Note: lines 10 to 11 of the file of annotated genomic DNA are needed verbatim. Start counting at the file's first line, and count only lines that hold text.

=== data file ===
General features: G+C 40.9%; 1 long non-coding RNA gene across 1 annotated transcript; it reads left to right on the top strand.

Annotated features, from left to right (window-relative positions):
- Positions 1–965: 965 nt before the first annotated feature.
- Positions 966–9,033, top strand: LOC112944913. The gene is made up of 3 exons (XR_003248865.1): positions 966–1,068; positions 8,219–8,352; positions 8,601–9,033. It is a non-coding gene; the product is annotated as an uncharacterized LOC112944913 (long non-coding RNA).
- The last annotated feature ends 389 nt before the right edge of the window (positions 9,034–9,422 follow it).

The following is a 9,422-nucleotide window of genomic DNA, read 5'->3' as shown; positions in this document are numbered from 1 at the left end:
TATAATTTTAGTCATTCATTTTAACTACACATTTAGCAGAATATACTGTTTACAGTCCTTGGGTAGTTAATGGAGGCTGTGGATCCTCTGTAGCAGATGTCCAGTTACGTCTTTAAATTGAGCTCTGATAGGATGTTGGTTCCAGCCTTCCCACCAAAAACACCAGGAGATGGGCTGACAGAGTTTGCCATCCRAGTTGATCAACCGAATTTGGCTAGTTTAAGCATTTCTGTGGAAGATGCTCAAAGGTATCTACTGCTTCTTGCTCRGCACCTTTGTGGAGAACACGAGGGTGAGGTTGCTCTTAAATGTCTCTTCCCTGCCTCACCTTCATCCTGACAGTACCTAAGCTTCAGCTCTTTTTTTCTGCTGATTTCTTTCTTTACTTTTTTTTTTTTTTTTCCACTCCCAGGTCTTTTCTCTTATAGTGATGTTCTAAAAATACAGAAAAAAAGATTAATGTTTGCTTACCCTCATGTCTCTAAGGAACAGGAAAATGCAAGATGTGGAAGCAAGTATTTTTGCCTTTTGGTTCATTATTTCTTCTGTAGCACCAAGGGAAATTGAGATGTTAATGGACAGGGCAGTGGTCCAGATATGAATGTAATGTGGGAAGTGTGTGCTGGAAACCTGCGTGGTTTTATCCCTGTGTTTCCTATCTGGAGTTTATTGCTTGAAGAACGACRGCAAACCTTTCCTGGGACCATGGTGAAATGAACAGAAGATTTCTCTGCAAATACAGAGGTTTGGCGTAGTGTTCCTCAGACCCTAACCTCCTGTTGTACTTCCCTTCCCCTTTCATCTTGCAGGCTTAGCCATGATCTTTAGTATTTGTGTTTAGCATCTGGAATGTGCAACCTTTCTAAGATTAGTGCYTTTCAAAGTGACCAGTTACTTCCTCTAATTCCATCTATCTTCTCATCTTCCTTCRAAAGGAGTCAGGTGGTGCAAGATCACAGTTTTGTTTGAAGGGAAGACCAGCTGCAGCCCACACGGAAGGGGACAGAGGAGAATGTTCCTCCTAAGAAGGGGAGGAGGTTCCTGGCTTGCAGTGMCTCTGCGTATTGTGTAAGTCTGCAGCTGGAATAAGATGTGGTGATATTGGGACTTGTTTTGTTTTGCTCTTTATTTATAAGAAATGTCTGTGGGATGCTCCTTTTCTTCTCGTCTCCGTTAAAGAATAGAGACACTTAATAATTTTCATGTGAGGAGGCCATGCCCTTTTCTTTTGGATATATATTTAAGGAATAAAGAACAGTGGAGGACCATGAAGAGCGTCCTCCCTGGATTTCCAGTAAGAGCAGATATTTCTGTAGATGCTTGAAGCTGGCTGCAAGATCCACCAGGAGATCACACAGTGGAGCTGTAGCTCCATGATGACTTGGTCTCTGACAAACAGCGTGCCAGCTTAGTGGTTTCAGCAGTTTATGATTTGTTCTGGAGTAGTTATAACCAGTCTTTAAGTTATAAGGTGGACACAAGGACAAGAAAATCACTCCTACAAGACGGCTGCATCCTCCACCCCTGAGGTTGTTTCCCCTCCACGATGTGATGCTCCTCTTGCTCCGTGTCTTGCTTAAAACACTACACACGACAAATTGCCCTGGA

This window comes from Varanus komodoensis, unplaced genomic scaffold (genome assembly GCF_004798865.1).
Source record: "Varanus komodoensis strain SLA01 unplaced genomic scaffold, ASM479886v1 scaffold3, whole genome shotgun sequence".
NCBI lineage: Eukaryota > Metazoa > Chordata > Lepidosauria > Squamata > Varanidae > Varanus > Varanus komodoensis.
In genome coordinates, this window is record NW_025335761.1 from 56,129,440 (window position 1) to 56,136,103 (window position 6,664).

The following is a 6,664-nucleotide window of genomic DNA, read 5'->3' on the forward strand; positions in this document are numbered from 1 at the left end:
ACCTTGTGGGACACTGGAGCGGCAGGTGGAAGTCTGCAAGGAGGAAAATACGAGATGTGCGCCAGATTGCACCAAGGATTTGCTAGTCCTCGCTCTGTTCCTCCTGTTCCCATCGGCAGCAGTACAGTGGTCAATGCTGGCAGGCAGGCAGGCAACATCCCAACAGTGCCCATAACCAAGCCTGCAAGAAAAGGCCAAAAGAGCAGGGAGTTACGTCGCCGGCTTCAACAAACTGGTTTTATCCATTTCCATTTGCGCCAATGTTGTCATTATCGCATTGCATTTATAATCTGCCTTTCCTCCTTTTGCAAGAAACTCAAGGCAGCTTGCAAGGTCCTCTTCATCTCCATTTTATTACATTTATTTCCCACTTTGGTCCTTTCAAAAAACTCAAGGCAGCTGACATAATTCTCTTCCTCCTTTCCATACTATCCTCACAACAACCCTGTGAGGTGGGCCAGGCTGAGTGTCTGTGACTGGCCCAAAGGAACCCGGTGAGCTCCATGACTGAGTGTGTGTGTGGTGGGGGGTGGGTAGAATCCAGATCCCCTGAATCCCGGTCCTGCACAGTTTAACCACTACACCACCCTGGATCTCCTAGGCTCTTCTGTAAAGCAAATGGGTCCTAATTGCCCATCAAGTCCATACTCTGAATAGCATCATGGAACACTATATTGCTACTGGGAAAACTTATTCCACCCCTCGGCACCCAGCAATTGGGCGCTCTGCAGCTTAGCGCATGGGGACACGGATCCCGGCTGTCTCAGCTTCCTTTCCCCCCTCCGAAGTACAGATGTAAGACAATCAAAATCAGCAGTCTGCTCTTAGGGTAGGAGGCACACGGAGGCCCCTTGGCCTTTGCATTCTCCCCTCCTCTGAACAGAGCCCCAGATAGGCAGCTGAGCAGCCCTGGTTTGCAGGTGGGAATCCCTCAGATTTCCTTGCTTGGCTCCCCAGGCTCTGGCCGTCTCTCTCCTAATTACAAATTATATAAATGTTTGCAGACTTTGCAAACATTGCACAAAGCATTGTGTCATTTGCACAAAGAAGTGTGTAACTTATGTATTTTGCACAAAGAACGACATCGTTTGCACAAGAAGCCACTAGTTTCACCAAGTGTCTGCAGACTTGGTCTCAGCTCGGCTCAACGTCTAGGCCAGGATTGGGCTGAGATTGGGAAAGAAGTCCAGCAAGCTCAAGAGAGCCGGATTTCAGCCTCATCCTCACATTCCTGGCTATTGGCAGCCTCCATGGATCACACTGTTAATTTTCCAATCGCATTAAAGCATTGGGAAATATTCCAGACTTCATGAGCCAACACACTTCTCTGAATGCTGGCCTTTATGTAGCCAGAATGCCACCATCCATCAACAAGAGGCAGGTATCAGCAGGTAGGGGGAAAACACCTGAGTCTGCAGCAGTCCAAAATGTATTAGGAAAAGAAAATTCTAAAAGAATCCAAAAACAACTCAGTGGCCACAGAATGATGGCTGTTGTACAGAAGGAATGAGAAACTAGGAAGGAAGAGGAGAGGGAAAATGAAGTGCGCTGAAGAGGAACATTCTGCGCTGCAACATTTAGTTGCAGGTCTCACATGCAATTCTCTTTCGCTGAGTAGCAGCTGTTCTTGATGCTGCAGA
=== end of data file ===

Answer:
NCBI lineage: Eukaryota > Metazoa > Chordata > Lepidosauria > Squamata > Varanidae > Varanus > Varanus komodoensis.
In genome coordinates, this window is record NW_025335761.1 from 56,129,440 (window position 1) to 56,136,103 (window position 6,664).